In a statement released today, Senate Majority Leader Trent Lott took the Minority Democrat Party to task for shutting down the Senate in an action tantamount to a bratty kid taking his ball - or, more accurately stealing the ball from its owner - and going home in order to prevent the completion of the game he has clearly lost:

“What a difference a day makes. Less than 24 hours after he complained the Senate is ignoring issues important to Americans, Democrat Leader Harry Reid today threatened progress on an energy bill, a jobs bill, disaster relief, and a closed intelligence meeting.

“To close down the committees over the judges issue is not only counterproductive, it could hurt Americans looking for work or suffering at the gas pumps.

“Despite any differences over the judges, the American people want their government to continue working on issues important to them. They want the Senate to do its job.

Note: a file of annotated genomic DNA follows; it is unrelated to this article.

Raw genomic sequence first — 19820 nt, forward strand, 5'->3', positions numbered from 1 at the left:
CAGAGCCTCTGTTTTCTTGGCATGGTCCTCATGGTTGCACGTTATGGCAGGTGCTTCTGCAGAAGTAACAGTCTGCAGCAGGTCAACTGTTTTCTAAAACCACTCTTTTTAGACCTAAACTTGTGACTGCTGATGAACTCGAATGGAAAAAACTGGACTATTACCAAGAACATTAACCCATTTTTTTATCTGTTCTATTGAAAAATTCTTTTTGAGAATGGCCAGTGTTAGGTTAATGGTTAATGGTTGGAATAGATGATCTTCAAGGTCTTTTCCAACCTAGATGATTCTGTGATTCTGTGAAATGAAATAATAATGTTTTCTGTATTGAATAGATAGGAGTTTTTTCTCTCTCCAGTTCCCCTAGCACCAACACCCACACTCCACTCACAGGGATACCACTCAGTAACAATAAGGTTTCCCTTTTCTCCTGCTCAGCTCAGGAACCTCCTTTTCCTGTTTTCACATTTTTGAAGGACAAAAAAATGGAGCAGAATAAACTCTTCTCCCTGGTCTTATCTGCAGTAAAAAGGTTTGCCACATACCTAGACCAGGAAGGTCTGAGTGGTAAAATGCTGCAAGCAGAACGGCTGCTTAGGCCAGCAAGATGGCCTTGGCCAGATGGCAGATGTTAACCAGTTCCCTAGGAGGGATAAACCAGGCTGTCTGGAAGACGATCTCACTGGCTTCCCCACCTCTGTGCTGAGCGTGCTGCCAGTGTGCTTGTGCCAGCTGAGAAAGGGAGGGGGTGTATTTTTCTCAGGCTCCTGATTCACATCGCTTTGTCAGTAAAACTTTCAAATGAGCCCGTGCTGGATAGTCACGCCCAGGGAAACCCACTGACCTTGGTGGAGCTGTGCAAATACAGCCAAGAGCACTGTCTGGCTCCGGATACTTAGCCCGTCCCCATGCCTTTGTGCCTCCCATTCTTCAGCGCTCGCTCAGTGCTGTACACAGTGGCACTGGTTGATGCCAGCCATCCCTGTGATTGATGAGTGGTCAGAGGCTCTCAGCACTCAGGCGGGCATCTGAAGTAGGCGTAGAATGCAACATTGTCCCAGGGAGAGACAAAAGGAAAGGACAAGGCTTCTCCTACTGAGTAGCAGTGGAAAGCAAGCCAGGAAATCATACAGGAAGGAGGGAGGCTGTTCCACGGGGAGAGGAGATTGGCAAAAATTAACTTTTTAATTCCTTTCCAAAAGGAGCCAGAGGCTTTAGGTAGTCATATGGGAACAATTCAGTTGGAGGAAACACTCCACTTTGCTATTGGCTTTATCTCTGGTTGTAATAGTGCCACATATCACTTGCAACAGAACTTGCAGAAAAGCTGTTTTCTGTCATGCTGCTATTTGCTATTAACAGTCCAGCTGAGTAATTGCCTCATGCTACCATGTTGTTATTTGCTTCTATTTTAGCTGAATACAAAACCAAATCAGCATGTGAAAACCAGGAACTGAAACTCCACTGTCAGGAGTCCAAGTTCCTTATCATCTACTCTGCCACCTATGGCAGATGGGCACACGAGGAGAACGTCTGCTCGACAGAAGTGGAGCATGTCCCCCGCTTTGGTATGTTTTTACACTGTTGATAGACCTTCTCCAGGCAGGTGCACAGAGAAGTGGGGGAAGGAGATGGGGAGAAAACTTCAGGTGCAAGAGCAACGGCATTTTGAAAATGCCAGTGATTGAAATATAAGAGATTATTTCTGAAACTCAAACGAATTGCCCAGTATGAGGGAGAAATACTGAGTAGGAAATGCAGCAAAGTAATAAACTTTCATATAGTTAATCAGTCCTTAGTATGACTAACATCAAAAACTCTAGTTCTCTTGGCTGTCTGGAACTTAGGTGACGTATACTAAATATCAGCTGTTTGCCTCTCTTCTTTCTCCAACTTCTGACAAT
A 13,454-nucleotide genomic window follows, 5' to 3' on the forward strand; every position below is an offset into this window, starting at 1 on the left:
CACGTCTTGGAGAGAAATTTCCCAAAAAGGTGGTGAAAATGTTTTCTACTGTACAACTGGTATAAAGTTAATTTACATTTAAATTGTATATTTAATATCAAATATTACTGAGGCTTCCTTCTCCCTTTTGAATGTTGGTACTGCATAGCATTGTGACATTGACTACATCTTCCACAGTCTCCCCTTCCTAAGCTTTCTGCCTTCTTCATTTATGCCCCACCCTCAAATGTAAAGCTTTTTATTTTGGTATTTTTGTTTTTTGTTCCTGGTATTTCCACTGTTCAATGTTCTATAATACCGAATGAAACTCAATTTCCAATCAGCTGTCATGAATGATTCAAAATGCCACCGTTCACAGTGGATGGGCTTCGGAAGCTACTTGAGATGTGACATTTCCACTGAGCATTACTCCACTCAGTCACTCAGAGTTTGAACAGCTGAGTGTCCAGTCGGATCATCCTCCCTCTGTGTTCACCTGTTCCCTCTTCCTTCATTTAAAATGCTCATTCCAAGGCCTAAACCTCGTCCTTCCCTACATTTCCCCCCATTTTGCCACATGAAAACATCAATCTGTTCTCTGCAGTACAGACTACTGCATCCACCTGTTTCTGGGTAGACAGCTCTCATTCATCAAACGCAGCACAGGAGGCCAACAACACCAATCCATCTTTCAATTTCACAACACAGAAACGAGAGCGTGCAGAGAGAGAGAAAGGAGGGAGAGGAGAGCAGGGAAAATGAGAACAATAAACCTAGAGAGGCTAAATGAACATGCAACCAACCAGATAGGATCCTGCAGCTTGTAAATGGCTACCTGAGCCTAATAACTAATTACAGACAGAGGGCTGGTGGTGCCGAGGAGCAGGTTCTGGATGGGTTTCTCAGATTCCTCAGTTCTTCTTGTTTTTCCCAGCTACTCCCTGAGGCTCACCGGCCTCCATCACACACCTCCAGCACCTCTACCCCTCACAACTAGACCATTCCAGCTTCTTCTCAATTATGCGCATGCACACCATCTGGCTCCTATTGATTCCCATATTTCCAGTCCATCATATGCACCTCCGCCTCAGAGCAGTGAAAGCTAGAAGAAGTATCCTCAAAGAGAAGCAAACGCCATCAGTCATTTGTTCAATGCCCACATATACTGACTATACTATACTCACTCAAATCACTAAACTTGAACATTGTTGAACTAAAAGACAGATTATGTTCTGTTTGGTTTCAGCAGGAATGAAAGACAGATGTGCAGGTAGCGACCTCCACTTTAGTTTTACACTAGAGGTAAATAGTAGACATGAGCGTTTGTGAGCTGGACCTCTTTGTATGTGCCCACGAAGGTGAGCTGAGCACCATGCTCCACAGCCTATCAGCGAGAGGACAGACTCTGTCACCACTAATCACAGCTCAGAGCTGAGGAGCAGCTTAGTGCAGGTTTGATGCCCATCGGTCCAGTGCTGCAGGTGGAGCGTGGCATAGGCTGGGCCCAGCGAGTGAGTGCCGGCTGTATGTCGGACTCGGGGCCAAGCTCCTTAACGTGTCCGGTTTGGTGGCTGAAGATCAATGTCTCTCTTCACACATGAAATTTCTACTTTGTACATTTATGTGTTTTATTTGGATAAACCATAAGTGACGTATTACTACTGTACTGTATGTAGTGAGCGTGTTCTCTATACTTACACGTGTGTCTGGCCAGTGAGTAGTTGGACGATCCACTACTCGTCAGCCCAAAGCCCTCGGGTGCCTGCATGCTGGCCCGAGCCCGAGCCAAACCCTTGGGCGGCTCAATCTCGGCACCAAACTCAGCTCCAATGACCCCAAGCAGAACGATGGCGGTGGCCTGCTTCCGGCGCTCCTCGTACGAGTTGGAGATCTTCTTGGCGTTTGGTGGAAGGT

“Despite his suggestions to the contrary, Senator Reid’s actions speak volumes. It would appear the Democrats’ threat to shut down the Senate has already begun.”

This action isn't even the nascent MSM/Democrat-darling filibuster; what the Democrats are doing is a complete obstruction of the Constitutionally mandated role of the Senate, and abdication of thier responsibilities as Senators. Apparently, these Senators from the Null Party™ didn't learn the Lesson of Daschle. They will. They are now officially the Deadbeat Party, and they will pay the price for their insolence at the polls.

(Hat Tip: ConfirmThem)

Christian Carnival LXX

Filed in ReligionTags: Christianity

A Pentinent Blogger has posted Christian Carnival LXX: Long Day's Journey Out Of Night:

The night is far spent, the day is at hand: let us therefore cast off the works of darkness, and let us put on the armour of light.

Romans 13:12

REVIEW: South Park Conservatives: The Revolt Against Media Bias

Filed in Politics, ReviewsTags: Books



The 165-page South Park Conservatives, as pointed out in RedState.org's review, serves as a primer of the nascent weakening of the Liberals' oligarchical stranglehold over the dissemination of, totalitarin control over conversation and debate about, and single-mindedly biased news-reporting of political, cultural, and social issues. The book discusses the Conservative revolution Talk Radio, Cable News and programming, Internet News and Punditry, the Blogosphere, the book-publishing industry, and in academia.